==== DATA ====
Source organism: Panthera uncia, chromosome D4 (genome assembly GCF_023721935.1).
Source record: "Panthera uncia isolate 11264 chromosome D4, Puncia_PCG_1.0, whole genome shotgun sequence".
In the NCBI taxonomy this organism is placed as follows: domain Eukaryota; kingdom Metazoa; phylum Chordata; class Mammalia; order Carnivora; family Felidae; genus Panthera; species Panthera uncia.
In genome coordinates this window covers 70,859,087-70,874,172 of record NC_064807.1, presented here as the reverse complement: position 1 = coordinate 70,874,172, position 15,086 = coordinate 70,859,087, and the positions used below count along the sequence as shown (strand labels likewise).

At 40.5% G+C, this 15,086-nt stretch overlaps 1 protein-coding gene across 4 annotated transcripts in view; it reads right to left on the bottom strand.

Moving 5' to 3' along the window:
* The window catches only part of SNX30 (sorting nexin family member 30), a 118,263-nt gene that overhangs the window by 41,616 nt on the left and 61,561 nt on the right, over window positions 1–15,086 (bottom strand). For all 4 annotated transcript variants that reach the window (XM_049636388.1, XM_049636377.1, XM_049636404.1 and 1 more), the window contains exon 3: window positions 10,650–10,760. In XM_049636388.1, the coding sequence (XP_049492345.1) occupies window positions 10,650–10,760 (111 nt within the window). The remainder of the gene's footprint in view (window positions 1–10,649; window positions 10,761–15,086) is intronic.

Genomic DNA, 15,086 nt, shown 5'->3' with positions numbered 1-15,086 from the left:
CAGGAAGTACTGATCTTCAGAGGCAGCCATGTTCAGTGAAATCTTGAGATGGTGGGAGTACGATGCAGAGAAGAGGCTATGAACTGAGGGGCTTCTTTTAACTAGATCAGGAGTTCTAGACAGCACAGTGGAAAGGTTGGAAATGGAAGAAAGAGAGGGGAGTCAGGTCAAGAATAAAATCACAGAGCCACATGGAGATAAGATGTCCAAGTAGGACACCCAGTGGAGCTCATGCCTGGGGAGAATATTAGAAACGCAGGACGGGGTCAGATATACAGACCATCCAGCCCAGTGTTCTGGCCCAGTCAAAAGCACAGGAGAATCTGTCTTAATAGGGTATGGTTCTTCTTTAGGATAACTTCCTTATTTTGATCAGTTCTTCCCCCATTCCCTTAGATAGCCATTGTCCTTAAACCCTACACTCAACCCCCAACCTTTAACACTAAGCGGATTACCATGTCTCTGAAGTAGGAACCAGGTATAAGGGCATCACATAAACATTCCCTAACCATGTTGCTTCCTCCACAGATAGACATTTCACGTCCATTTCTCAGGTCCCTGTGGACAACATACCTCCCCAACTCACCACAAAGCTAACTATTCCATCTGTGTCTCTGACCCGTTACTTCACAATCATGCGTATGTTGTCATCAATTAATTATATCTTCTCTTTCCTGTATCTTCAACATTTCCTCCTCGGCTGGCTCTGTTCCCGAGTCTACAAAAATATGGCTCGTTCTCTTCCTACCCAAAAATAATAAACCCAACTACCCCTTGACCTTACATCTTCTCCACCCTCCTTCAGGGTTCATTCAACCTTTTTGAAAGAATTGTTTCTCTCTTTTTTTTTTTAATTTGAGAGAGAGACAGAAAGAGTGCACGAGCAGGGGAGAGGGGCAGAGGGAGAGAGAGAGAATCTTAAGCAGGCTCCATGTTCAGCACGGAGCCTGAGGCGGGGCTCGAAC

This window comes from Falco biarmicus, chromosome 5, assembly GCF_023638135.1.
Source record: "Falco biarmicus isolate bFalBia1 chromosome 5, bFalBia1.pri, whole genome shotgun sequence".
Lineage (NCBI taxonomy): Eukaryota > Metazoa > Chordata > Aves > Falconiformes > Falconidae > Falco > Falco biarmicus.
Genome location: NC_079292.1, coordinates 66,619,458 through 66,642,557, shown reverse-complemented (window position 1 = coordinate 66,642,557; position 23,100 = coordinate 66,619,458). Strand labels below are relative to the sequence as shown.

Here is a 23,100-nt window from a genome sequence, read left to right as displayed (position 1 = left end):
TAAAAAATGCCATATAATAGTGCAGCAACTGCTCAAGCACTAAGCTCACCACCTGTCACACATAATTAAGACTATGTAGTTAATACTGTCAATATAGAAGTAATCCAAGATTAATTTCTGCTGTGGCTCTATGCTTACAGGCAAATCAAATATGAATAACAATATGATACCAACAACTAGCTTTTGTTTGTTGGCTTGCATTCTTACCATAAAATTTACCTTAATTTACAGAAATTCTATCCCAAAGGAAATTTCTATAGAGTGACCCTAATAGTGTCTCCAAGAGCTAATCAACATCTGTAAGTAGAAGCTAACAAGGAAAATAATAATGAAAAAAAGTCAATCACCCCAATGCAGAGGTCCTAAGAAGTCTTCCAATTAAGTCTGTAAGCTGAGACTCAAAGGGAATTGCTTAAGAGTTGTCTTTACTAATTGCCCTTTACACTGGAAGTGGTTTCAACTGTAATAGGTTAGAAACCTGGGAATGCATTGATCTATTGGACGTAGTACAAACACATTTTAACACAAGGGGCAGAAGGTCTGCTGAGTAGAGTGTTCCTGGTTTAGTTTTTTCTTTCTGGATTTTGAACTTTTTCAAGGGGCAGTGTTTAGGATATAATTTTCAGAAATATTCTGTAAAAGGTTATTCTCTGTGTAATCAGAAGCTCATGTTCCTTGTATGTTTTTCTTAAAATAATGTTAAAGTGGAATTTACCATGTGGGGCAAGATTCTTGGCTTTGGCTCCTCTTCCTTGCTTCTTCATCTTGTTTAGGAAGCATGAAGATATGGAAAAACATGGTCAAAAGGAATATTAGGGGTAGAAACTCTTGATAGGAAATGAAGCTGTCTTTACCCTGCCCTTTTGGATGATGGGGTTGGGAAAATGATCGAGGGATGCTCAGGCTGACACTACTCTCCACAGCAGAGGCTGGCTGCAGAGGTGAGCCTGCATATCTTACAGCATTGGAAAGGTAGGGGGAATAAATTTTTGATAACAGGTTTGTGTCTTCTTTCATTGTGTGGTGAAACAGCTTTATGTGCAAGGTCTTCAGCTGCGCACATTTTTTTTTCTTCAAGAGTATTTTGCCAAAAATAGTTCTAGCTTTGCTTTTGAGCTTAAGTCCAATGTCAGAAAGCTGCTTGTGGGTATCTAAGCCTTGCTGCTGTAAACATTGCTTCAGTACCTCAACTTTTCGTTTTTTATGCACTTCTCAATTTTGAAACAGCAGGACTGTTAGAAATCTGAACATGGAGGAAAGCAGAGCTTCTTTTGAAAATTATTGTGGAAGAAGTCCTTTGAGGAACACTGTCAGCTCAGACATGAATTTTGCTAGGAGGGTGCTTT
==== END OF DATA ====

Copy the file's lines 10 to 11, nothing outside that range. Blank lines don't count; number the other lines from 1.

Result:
This window comes from Falco biarmicus, chromosome 5, assembly GCF_023638135.1.
Source record: "Falco biarmicus isolate bFalBia1 chromosome 5, bFalBia1.pri, whole genome shotgun sequence".